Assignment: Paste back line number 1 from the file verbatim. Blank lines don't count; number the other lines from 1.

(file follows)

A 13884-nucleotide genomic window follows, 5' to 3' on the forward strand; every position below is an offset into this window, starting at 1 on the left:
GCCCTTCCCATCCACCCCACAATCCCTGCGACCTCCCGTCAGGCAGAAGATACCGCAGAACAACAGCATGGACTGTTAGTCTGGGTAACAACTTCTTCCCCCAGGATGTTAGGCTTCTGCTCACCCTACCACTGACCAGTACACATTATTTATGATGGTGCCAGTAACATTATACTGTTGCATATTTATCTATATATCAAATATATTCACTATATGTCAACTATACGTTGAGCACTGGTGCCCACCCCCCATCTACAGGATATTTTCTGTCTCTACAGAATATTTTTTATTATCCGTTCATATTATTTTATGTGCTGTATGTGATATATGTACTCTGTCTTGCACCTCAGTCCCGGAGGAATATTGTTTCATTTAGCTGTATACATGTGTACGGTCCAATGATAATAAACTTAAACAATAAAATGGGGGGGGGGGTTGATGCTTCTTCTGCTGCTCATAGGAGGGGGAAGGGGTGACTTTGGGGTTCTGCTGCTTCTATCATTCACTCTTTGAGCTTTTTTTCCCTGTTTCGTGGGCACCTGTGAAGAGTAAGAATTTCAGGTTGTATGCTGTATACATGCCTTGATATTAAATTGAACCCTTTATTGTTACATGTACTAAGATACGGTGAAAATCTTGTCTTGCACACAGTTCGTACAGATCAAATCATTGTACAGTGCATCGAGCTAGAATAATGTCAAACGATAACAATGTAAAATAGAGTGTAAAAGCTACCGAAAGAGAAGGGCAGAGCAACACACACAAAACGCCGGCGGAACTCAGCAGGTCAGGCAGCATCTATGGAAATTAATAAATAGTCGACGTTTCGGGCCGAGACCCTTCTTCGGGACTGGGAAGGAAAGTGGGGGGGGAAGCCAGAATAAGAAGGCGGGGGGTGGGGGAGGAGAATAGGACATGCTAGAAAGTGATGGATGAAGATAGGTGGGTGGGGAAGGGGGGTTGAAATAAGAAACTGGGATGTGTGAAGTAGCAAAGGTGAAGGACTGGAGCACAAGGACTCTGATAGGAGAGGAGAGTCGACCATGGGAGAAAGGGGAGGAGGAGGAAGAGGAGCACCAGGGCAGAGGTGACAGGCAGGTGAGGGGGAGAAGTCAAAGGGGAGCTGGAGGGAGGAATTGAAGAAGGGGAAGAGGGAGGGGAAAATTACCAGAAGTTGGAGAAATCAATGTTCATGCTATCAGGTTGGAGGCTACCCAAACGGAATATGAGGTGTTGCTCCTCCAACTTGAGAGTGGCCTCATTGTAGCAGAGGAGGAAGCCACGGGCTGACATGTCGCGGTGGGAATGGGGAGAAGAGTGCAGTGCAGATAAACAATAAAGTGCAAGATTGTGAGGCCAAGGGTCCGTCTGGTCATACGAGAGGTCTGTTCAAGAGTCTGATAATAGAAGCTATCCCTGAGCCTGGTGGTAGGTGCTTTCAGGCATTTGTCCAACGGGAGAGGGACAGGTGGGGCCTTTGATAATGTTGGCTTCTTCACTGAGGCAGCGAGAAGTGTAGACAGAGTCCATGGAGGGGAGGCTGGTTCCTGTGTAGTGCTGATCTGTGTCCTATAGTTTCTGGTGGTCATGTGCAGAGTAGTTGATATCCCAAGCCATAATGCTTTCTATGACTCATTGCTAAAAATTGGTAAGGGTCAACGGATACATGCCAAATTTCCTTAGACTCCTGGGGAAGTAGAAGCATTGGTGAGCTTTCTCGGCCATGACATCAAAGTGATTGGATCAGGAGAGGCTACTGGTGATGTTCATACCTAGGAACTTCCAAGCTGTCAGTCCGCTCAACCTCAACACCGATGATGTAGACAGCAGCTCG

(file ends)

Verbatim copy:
A 13884-nucleotide genomic window follows, 5' to 3' on the forward strand; every position below is an offset into this window, starting at 1 on the left: